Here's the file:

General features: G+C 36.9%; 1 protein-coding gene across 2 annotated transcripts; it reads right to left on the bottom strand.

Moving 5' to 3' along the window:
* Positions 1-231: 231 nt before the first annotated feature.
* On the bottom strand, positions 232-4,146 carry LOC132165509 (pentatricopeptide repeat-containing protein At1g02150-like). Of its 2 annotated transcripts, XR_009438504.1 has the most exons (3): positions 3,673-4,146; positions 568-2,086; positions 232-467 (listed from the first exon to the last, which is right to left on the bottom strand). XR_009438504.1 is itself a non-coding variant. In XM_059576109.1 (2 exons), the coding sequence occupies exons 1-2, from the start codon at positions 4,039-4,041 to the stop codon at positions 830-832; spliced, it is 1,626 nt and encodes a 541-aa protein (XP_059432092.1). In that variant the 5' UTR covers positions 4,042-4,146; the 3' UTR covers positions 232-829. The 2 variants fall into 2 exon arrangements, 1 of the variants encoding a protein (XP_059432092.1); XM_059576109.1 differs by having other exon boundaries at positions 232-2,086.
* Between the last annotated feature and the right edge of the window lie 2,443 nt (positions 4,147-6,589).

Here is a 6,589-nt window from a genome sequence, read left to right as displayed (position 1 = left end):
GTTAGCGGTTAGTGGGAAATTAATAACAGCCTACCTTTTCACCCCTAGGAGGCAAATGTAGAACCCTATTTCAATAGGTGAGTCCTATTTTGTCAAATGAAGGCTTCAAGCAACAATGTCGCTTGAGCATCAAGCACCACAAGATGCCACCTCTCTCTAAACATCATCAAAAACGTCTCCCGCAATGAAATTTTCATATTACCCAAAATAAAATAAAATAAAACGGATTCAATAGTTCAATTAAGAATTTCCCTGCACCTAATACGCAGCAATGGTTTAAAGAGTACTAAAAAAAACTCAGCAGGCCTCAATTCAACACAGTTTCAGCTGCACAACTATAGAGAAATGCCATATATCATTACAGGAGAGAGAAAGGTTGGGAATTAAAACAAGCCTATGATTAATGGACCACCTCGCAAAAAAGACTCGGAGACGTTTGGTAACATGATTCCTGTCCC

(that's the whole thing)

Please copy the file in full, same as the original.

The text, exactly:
General features: G+C 36.9%; 1 protein-coding gene across 2 annotated transcripts; it reads right to left on the bottom strand.

Moving 5' to 3' along the window:
* Positions 1-231: 231 nt before the first annotated feature.
* On the bottom strand, positions 232-4,146 carry LOC132165509 (pentatricopeptide repeat-containing protein At1g02150-like). Of its 2 annotated transcripts, XR_009438504.1 has the most exons (3): positions 3,673-4,146; positions 568-2,086; positions 232-467 (listed from the first exon to the last, which is right to left on the bottom strand). XR_009438504.1 is itself a non-coding variant. In XM_059576109.1 (2 exons), the coding sequence occupies exons 1-2, from the start codon at positions 4,039-4,041 to the stop codon at positions 830-832; spliced, it is 1,626 nt and encodes a 541-aa protein (XP_059432092.1). In that variant the 5' UTR covers positions 4,042-4,146; the 3' UTR covers positions 232-829. The 2 variants fall into 2 exon arrangements, 1 of the variants encoding a protein (XP_059432092.1); XM_059576109.1 differs by having other exon boundaries at positions 232-2,086.
* Between the last annotated feature and the right edge of the window lie 2,443 nt (positions 4,147-6,589).

Here is a 6,589-nt window from a genome sequence, read left to right as displayed (position 1 = left end):
GTTAGCGGTTAGTGGGAAATTAATAACAGCCTACCTTTTCACCCCTAGGAGGCAAATGTAGAACCCTATTTCAATAGGTGAGTCCTATTTTGTCAAATGAAGGCTTCAAGCAACAATGTCGCTTGAGCATCAAGCACCACAAGATGCCACCTCTCTCTAAACATCATCAAAAACGTCTCCCGCAATGAAATTTTCATATTACCCAAAATAAAATAAAATAAAACGGATTCAATAGTTCAATTAAGAATTTCCCTGCACCTAATACGCAGCAATGGTTTAAAGAGTACTAAAAAAAACTCAGCAGGCCTCAATTCAACACAGTTTCAGCTGCACAACTATAGAGAAATGCCATATATCATTACAGGAGAGAGAAAGGTTGGGAATTAAAACAAGCCTATGATTAATGGACCACCTCGCAAAAAAGACTCGGAGACGTTTGGTAACATGATTCCTGTCCC